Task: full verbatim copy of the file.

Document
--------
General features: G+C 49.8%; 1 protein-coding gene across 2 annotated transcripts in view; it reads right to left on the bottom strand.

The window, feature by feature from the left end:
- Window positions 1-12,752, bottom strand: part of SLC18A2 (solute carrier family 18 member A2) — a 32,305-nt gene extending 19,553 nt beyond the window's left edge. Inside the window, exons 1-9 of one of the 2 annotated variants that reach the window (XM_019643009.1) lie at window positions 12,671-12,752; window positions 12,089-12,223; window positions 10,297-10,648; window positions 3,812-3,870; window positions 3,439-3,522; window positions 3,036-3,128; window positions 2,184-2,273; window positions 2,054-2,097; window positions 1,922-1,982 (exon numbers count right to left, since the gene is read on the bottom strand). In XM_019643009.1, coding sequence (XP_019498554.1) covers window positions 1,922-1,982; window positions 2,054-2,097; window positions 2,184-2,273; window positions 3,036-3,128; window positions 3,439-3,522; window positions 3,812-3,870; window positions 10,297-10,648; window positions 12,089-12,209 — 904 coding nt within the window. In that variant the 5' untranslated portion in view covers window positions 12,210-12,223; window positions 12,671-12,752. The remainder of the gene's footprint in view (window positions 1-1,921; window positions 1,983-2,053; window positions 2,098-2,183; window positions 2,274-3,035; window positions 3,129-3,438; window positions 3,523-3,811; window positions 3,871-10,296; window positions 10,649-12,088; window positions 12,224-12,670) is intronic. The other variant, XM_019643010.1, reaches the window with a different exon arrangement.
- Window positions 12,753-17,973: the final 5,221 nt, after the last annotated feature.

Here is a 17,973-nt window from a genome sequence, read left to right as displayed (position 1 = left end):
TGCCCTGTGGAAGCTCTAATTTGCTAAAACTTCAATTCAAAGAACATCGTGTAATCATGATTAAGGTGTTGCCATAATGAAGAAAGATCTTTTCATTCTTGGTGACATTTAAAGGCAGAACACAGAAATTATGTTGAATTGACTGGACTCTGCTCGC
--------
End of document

General features: G+C 49.8%; 1 protein-coding gene across 2 annotated transcripts in view; it reads right to left on the bottom strand.

The window, feature by feature from the left end:
- Window positions 1-12,752, bottom strand: part of SLC18A2 (solute carrier family 18 member A2) — a 32,305-nt gene extending 19,553 nt beyond the window's left edge. Inside the window, exons 1-9 of one of the 2 annotated variants that reach the window (XM_019643009.1) lie at window positions 12,671-12,752; window positions 12,089-12,223; window positions 10,297-10,648; window positions 3,812-3,870; window positions 3,439-3,522; window positions 3,036-3,128; window positions 2,184-2,273; window positions 2,054-2,097; window positions 1,922-1,982 (exon numbers count right to left, since the gene is read on the bottom strand). In XM_019643009.1, coding sequence (XP_019498554.1) covers window positions 1,922-1,982; window positions 2,054-2,097; window positions 2,184-2,273; window positions 3,036-3,128; window positions 3,439-3,522; window positions 3,812-3,870; window positions 10,297-10,648; window positions 12,089-12,209 — 904 coding nt within the window. In that variant the 5' untranslated portion in view covers window positions 12,210-12,223; window positions 12,671-12,752. The remainder of the gene's footprint in view (window positions 1-1,921; window positions 1,983-2,053; window positions 2,098-2,183; window positions 2,274-3,035; window positions 3,129-3,438; window positions 3,523-3,811; window positions 3,871-10,296; window positions 10,649-12,088; window positions 12,224-12,670) is intronic. The other variant, XM_019643010.1, reaches the window with a different exon arrangement.
- Window positions 12,753-17,973: the final 5,221 nt, after the last annotated feature.

Here is a 17,973-nt window from a genome sequence, read left to right as displayed (position 1 = left end):
TGCCCTGTGGAAGCTCTAATTTGCTAAAACTTCAATTCAAAGAACATCGTGTAATCATGATTAAGGTGTTGCCATAATGAAGAAAGATCTTTTCATTCTTGGTGACATTTAAAGGCAGAACACAGAAATTATGTTGAATTGACTGGACTCTGCTCGC